Taking BlackRock by Storm

BlackRock consumes a huge amount of security and market data. The Market Data team at BlackRock is responsible for retrieving and loading market data including but not limited to terms and conditions, factors and coupons, credit ratings etc. into Aladdin. In addition to maintaining overall data integrity, the team is also responsible for access and control of this sensitive data. The team is essentially in charge of retrieving market data, aggregating it, and transforming it to something manageable that our downstream processes and tools can understand. Currently, most of this work is done by a highly interconnected network of servers and processes.

This market loading platform was initially built around the idea of batch processing, i.e. we would break up the data into different chunks, distribute the work across processes and then collect the results before persisting it in a data store. This paradigm initially met our requirements as the market data we were processing was not real-time or stream oriented in nature. However, there has been a shift in the way in which market data is being both generated by vendors and consumed by clients. Market data delivery mechanisms are moving towards stream-based systems and there’s been an exponential increase in the velocity, volume and variety of streaming market data available. Traders, portfolio managers and analysts increasingly need to analyze this data in real-time to know the market better and find their liquidity options when executing orders etc. We wanted to build a platform that could handle both loading of this streaming market data as well as analyze it in real-time. After researching different open-source platform options, we decided to build our market data loading platform on top of Apache Storm.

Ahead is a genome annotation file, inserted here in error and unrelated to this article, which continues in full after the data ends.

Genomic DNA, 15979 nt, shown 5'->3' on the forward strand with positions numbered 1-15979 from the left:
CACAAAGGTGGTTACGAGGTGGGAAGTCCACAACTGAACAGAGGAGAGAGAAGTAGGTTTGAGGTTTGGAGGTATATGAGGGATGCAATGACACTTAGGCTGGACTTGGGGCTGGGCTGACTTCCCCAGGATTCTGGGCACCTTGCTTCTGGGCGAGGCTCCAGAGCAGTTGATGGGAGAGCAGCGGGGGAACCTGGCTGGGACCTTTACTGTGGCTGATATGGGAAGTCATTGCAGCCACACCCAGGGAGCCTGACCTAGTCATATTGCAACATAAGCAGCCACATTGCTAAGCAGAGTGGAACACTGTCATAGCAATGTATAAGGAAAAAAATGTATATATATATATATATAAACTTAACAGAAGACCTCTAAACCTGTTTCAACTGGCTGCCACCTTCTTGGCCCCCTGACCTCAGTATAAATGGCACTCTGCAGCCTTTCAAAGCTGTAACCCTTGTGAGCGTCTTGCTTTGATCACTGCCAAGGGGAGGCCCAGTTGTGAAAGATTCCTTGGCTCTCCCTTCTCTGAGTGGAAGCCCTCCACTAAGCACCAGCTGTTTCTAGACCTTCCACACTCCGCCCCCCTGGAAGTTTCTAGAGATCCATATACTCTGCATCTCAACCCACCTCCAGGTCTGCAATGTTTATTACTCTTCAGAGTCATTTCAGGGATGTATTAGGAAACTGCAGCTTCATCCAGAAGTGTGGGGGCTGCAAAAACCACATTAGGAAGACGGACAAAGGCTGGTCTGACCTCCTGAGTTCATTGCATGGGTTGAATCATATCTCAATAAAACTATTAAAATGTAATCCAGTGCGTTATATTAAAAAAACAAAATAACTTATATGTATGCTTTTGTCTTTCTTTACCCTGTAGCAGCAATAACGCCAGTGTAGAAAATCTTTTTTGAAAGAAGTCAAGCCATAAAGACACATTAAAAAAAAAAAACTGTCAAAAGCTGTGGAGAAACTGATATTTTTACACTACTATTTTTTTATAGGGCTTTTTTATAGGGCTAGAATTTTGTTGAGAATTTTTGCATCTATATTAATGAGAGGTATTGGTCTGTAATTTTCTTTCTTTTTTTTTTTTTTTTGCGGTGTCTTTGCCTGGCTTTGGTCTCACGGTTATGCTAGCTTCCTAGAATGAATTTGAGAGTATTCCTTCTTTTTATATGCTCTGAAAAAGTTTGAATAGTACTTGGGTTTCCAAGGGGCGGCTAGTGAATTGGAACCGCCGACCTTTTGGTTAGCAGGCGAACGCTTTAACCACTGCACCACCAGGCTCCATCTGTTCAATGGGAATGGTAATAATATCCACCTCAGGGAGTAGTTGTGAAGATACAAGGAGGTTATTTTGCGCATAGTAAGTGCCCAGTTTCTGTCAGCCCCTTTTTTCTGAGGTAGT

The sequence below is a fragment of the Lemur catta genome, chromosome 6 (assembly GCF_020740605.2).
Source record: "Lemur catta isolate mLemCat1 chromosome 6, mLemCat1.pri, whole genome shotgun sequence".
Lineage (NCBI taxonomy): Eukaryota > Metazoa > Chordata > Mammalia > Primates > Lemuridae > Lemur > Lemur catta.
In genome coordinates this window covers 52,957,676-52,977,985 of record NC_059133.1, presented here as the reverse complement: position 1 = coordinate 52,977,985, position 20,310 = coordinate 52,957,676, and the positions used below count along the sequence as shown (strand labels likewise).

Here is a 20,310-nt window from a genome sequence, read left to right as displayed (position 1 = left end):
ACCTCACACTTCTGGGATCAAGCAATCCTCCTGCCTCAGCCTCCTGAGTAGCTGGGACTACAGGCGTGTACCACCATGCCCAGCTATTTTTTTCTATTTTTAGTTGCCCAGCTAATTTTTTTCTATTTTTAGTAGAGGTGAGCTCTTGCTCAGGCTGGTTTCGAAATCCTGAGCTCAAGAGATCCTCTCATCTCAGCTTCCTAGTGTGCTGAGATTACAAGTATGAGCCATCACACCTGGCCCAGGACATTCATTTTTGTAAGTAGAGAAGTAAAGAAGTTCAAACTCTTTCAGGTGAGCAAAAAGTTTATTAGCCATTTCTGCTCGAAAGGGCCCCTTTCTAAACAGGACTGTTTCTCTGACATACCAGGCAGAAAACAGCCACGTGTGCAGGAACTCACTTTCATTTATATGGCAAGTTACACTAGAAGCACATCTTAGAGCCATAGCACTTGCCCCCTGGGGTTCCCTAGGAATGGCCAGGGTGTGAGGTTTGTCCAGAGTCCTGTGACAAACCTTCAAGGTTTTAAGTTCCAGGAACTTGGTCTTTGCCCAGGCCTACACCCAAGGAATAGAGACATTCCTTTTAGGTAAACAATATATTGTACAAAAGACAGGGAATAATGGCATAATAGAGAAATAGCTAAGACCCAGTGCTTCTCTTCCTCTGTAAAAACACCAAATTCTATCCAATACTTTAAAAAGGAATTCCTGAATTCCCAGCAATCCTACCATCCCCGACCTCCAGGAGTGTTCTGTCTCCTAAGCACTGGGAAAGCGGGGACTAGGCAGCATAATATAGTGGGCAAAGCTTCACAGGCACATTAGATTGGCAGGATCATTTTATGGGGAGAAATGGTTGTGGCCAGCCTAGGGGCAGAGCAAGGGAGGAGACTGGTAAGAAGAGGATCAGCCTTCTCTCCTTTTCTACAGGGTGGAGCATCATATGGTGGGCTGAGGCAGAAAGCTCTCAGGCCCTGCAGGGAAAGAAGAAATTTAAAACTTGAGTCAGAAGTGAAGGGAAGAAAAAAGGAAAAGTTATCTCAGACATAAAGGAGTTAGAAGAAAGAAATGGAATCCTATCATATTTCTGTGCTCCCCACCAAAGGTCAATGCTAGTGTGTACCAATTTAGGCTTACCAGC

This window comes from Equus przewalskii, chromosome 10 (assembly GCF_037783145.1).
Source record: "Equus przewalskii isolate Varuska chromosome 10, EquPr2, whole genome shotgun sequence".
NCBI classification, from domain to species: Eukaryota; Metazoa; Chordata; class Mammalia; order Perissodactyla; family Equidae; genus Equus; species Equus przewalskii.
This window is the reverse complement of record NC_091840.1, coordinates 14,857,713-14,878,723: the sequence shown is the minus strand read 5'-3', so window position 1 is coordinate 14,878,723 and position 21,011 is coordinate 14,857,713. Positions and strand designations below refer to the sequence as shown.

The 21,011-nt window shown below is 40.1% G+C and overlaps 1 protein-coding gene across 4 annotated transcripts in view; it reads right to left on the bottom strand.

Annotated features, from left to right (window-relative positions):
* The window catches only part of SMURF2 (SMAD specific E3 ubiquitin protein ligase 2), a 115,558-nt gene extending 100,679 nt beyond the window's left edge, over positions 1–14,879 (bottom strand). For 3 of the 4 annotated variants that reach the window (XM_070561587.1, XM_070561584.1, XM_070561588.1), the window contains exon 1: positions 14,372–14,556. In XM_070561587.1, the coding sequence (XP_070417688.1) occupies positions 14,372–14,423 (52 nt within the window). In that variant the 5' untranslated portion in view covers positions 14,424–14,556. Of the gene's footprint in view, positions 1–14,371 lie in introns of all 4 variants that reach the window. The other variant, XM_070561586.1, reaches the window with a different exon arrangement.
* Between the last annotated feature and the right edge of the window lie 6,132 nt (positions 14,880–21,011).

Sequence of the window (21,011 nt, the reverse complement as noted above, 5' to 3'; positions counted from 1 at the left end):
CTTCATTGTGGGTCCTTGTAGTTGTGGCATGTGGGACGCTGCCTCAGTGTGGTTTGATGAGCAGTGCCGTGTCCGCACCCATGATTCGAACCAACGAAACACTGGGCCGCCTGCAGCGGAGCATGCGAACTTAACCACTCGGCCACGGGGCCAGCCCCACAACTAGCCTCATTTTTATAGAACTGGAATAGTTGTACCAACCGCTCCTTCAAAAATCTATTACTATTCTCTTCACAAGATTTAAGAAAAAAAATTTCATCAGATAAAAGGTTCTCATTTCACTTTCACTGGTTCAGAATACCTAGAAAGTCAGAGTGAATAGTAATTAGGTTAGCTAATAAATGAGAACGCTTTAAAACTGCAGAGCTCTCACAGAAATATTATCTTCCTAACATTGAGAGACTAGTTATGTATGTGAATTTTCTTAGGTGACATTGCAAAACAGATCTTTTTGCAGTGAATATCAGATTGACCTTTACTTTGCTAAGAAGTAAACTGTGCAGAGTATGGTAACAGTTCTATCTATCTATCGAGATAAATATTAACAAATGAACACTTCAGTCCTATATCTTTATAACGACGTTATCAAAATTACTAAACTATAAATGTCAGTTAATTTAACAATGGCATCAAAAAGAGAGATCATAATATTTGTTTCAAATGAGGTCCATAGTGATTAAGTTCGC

Platform Requirements

There has been steady growth in the availability of security and market data across vendors and our business has continually required us to add new data feeds such as IDC Prices, Composite Dealer Prices, Equity Prices, and Dealer Runs etc. which are all streaming or almost real-time in nature. With these considerations, we began to assess the requirements for our next generation market data platform.

The need was to be able to handle high velocity streaming data from vendors such as ‘prices’ for example which has very low latency requirements. Another example is that we’re expecting about 4 million records of equity pricing tick data that needs to be streamed into our servers and dashboards in near real-time. Besides this, for certain other kinds of data like mortgage or credit ratings, we also want to be able to support ‘at least once’ semantics and ‘at most once’ semantics in certain cases.

Since most of our downstream processes also use the market data we load in different capacities we want to be able to support the following features:

  1. Ability to do streaming analysis or continuous computation of the market data via our own API’s and tools
  2. Ability to easily and proactively monitor and manage third party data loaders
  3. Ability to compute metrics on the data feeds that we receive
  4. Ability to report errors and exceptions in real-time which can be actioned upon

As the volume of the data we load via the platform increases, we need to adhere to the following: